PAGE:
Gasoline

EV maintenance costs in NYC run lower than gas-powered cars

The New York City government's maintenance costs for its electric vehicle fleet were much less per automobile than its gasoline-powered cars, city data released this month shows.

Data: NYC Department of Citywide Administrative Services; Chart: Andrew Witherspoon/Axios

Why it matters: Municipal and corporate vehicle fleets are a growth area for EVs, and not just for environmental reasons. That's the upshot of the latest edition of a newsletter I'd never seen until yesterday: the NYC Fleet Newsletter from Citywide Administrative Services.

What they're saying: "Right now, servicing costs with our all-electric vehicle models is dramatically less than with gas, hybrid, or hybrid plug-in models," chief fleet officer Keith T. Kerman writes in the newsletter.

  • "In general, our hybrid models also achieve benefits from gas models, though the most dramatic results in this report are with the all electrics," he adds.
  • Kerman notes that with EVs, "oil change, spark plug, and air filter replacement are things of the past."

Check out the chart above, which shows the average 2018 maintenance costs for different models in the city's light-duty fleet. New York has the largest municipal EV fleet in the country, a spokesman said.

H/t to Quartz, which reported on it in more detail yesterday.

ExxonMobil plans a massive spending boost

In this image, a phone displaying the ExxonMobil logo is displayed in front of a purple background with numbers.
Photo: Igor Golovniov/SOPA Images/LightRocket via Getty Images

ExxonMobil yesterday announced plans to boost capital spending in coming years as the multinational giant seeks to develop massive resources in the shale patch and offshore in South America.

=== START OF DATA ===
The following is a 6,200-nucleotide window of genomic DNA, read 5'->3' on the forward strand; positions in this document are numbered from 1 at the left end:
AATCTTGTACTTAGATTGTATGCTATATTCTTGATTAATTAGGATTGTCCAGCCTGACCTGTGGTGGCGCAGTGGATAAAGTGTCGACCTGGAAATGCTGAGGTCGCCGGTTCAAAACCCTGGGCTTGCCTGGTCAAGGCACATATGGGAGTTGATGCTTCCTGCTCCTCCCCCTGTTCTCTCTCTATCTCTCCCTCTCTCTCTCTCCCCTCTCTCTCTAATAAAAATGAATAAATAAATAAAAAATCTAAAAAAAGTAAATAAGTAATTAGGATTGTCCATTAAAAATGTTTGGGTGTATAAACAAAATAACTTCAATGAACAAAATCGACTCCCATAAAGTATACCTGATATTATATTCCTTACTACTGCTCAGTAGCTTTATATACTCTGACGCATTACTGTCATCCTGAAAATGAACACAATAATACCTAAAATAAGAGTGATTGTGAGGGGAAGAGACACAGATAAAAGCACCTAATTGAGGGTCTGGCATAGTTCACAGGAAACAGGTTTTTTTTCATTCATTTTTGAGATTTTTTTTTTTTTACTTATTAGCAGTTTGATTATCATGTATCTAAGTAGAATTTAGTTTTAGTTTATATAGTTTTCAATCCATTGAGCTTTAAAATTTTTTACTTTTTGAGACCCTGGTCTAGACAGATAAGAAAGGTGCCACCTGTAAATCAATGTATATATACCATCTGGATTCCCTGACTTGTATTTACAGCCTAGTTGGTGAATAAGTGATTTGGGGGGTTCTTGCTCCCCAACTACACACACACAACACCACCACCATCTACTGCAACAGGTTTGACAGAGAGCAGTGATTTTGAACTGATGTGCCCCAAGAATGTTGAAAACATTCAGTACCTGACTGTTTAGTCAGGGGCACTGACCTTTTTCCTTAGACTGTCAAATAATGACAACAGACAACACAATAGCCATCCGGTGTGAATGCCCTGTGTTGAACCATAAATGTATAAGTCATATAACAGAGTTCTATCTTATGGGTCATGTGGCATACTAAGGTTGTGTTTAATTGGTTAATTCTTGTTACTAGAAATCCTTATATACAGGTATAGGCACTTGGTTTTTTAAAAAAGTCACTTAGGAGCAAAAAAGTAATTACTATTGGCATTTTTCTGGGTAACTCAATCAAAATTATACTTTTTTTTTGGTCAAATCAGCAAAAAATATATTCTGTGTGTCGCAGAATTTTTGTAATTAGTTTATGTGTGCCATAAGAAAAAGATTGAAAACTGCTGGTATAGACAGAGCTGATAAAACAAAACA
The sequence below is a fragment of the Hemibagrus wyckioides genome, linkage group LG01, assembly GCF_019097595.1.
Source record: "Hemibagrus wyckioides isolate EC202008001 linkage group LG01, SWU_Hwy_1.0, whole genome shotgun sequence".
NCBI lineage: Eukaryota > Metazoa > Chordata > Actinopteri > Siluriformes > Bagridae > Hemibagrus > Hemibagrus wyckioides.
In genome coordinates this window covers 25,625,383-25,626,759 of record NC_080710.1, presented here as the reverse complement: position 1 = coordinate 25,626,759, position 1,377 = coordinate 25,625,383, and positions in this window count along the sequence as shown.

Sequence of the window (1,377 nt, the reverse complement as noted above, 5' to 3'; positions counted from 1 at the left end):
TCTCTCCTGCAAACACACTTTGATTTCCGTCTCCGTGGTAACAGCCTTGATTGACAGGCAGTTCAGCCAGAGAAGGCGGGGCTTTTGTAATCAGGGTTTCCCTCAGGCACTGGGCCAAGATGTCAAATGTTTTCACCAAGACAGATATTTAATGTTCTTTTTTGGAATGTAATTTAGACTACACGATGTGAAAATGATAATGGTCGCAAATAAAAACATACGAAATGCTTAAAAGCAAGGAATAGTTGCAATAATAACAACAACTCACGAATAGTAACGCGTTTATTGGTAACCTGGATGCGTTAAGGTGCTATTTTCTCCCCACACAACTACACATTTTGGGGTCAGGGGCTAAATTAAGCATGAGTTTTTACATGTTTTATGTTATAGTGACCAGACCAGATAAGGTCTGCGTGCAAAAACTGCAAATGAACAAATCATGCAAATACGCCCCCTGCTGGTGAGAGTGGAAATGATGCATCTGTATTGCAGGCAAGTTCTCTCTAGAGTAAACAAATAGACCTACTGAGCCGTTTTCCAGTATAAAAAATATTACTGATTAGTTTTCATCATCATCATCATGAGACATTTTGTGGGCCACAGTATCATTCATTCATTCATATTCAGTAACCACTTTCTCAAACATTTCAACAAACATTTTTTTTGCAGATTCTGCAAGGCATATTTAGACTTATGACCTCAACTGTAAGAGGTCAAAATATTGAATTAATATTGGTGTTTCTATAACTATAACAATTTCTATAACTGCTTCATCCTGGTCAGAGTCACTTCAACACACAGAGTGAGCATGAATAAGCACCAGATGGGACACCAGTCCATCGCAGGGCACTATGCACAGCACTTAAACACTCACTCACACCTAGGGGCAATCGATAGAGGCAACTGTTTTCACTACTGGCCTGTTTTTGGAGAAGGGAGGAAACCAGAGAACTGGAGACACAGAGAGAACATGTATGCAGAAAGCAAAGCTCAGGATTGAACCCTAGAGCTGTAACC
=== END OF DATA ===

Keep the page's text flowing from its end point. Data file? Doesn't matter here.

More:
Why it matters: Exxon said its capital expenditure (capex) would be $30 billion this year and up to $35 billion annually through 2025. The updated capex stands in contrast to more thrifty (by massive-industry standards) plans by some other companies, including rival Chevron.

  • "Our investments reflect quality opportunities secured when much of the industry pulled back with the last downturn in the commodity price cycle," Exxon CEO Darren Woods told investors in remarks Wednesday.

But, but, but: The company's stock dipped slightly yesterday.

  • "With investors increasingly pressuring energy companies to return cash to shareholders, it is no surprise that the higher capital budget was not positively received by the market," Raymond James analyst Muhammed Ghulam told Reuters.

The big picture: "Exxon is doing nothing less than an overhaul of the portfolio, as might be expected after a few years of setbacks. When you're this big — the size of an OPEC producer — that costs money," notes Bloomberg columnist Liam Denning.

Go deeper: The Houston Chronicle has more here.